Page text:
Why Does Stretching Feel So Good? 3 Solid Reasons

Picture this: it’s morning and you raise your arms up and yawn. Ahhhh. But why does stretching feel so good? 

This post will get into the reasons behind this phenomenon. It is science based and there’s physiology to prove it. 

But there is a deeper mind-muscle connection to stretching you’ll discover. 

Whether you’re a fitness enthusiast or simply curious, as a certified personal trainer I’ll help provide valuable insights on why stretching feels so good. 

Here’s what’s coming up.

Why Does Stretching Feel So Good?

The short answer is that there are 3 body wide responses that feel so good. These three responses combine to create a feeling of relaxation and euphoria. 

A Neurological Response:
Releasing Endorphins   

The nervous system is made up of the brain, spinal cord, and nerves. It’s a part of your wellbeing, as it controls your thinking, feeling, and doing. 

Stretching activates receptors in the muscles, tendons, and ligaments. These receptors release chemical messengers called neurotransmitters. 

  • There are special neurotransmitters called endorphins. Endorphins are released during weight lifting, running, stretching, and more.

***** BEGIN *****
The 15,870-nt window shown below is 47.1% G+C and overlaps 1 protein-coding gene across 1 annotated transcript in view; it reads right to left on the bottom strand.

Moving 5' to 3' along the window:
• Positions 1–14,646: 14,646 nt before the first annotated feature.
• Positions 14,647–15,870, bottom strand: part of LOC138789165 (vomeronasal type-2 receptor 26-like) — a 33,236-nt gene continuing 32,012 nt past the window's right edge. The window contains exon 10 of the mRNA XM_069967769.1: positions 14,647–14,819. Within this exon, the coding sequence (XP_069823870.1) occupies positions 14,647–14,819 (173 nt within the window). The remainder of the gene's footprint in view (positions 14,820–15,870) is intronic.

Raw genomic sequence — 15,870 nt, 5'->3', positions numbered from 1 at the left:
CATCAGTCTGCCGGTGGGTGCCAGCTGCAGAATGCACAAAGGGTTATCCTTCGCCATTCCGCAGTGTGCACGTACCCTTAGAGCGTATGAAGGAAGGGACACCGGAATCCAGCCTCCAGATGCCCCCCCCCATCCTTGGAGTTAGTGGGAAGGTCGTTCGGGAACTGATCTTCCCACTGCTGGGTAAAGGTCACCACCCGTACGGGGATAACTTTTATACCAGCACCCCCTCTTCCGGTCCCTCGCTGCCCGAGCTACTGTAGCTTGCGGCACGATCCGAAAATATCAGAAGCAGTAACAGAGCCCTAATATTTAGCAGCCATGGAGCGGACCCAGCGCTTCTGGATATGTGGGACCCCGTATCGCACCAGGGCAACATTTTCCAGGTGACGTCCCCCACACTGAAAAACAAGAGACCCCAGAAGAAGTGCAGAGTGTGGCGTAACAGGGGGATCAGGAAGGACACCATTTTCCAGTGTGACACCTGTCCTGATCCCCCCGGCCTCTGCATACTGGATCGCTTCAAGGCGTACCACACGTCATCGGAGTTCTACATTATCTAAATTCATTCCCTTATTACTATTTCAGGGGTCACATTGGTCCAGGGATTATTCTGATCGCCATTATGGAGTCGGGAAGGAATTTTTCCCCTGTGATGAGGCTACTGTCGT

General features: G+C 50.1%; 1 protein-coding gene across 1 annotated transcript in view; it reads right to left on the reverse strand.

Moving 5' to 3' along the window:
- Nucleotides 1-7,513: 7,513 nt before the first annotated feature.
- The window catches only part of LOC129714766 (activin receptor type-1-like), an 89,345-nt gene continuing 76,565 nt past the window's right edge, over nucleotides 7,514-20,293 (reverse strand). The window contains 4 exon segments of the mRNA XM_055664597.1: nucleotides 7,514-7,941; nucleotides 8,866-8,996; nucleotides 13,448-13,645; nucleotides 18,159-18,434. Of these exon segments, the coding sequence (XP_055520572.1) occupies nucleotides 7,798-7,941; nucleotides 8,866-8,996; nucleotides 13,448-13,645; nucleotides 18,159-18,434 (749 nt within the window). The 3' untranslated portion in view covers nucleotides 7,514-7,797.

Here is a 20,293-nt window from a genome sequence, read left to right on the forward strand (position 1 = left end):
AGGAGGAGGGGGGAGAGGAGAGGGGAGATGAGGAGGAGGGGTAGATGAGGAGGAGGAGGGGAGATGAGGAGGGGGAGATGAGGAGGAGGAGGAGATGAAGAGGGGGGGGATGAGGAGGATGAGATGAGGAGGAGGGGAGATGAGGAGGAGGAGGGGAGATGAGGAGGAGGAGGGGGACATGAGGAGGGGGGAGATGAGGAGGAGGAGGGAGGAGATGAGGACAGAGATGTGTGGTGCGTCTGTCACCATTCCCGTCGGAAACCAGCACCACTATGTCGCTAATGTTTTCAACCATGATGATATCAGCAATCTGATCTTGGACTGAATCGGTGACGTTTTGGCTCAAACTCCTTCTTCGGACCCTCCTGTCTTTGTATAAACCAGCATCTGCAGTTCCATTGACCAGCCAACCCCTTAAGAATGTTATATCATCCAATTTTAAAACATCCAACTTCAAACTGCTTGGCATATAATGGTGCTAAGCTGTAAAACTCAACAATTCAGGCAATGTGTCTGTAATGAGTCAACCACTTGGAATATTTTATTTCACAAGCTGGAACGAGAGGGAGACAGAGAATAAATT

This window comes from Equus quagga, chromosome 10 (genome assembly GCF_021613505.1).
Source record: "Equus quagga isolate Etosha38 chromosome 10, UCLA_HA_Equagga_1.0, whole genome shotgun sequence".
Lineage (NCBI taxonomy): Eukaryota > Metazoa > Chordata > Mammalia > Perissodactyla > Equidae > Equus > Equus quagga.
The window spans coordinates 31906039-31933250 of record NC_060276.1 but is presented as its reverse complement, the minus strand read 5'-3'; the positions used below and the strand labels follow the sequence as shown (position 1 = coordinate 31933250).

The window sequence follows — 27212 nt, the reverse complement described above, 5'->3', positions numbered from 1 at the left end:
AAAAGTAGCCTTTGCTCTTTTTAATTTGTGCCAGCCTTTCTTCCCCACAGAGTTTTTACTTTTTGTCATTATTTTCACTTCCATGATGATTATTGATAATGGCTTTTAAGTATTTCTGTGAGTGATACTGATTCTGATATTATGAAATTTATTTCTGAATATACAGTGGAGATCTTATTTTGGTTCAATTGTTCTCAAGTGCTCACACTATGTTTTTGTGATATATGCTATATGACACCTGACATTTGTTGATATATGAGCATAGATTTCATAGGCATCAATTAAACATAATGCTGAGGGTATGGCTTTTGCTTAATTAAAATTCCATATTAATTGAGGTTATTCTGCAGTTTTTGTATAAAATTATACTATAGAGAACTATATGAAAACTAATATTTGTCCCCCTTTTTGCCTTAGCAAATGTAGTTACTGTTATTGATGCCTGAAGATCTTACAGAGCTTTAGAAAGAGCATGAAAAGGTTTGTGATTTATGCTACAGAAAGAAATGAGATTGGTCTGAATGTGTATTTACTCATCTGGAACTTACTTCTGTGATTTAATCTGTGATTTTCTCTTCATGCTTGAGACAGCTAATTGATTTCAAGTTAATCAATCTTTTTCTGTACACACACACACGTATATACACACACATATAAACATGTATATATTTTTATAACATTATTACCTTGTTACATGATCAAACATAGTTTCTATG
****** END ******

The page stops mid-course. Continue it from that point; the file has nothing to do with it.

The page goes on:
• Releasing endorphins is your body’s way of dealing with pain. Endorphins also reduce stress and improve your body’s overall sense of well-being.
  • Moderate to intense exercise does put physical stress on the body. But as you’re finding out, this is a good thing! 

There’s also a second neurological response: the activation of the parasympathetic nervous system (PNS). This system is known as your “rest and digest” system. 

When coupled with endorphin release, these neurological responses give you a sense of euphoria when stretching. 

A Muscular Response: Reducing Tension    

The musculoskeletal system is made up of bones, muscles, tendons, and ligaments. It helps to support the body and makes it move. 

Stretching muscles activates the muscle spindles, which are stretch detectors. These can sense when a muscle is being elongated or contracted. 

  • It’s common for our neck, back, and leg muscles to get tight from sitting, bad posture, or a long day at work.
  • Stretching will activate the muscle spindle and cause the nervous system to send a signal to the muscle to relax. 
  • Tight muscles need to be elongated to promote muscle spindle activation. Not only that, but you can feel the tension release as you breathe and stretch. 

As you stretch the muscle fiber, it begins to affect the blood vessels as well. This combines with the next system to answer the question, why does stretching feel so good? 

A Cardiovascular Response:
Improving Blood Flow